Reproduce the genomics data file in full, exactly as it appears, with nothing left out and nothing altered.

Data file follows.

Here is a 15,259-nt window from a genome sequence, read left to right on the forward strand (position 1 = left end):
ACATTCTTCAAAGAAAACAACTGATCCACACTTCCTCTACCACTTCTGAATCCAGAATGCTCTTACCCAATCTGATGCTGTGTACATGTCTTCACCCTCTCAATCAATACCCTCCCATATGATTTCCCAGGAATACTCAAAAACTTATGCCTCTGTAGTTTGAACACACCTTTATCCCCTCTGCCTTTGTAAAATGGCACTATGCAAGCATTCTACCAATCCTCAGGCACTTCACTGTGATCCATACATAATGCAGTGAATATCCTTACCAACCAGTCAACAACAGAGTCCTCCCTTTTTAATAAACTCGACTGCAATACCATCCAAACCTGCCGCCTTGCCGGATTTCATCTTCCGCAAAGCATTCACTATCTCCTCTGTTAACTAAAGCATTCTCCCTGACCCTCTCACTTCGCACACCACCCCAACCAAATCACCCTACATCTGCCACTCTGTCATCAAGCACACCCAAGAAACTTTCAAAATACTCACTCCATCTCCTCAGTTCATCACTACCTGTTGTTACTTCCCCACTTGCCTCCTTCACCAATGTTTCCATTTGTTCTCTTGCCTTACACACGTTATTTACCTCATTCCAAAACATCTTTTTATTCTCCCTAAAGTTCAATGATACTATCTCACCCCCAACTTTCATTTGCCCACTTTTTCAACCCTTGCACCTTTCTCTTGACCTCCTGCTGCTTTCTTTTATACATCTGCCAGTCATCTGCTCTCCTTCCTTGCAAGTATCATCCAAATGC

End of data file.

Here is a 15,259-nt window from a genome sequence, read left to right on the forward strand (position 1 = left end):
ACATTCTTCAAAGAAAACAACTGATCCACACTTCCTCTACCACTTCTGAATCCAGAATGCTCTTACCCAATCTGATGCTGTGTACATGTCTTCACCCTCTCAATCAATACCCTCCCATATGATTTCCCAGGAATACTCAAAAACTTATGCCTCTGTAGTTTGAACACACCTTTATCCCCTCTGCCTTTGTAAAATGGCACTATGCAAGCATTCTACCAATCCTCAGGCACTTCACTGTGATCCATACATAATGCAGTGAATATCCTTACCAACCAGTCAACAACAGAGTCCTCCCTTTTTAATAAACTCGACTGCAATACCATCCAAACCTGCCGCCTTGCCGGATTTCATCTTCCGCAAAGCATTCACTATCTCCTCTGTTAACTAAAGCATTCTCCCTGACCCTCTCACTTCGCACACCACCCCAACCAAATCACCCTACATCTGCCACTCTGTCATCAAGCACACCCAAGAAACTTTCAAAATACTCACTCCATCTCCTCAGTTCATCACTACCTGTTGTTACTTCCCCACTTGCCTCCTTCACCAATGTTTCCATTTGTTCTCTTGCCTTACACACGTTATTTACCTCATTCCAAAACATCTTTTTATTCTCCCTAAAGTTCAATGATACTATCTCACCCCCAACTTTCATTTGCCCACTTTTTCAACCCTTGCACCTTTCTCTTGACCTCCTGCTGCTTTCTTTTATACATCTGCCAGTCATCTGCTCTCCTTCCTTGCAAGTATCATCCAAATGC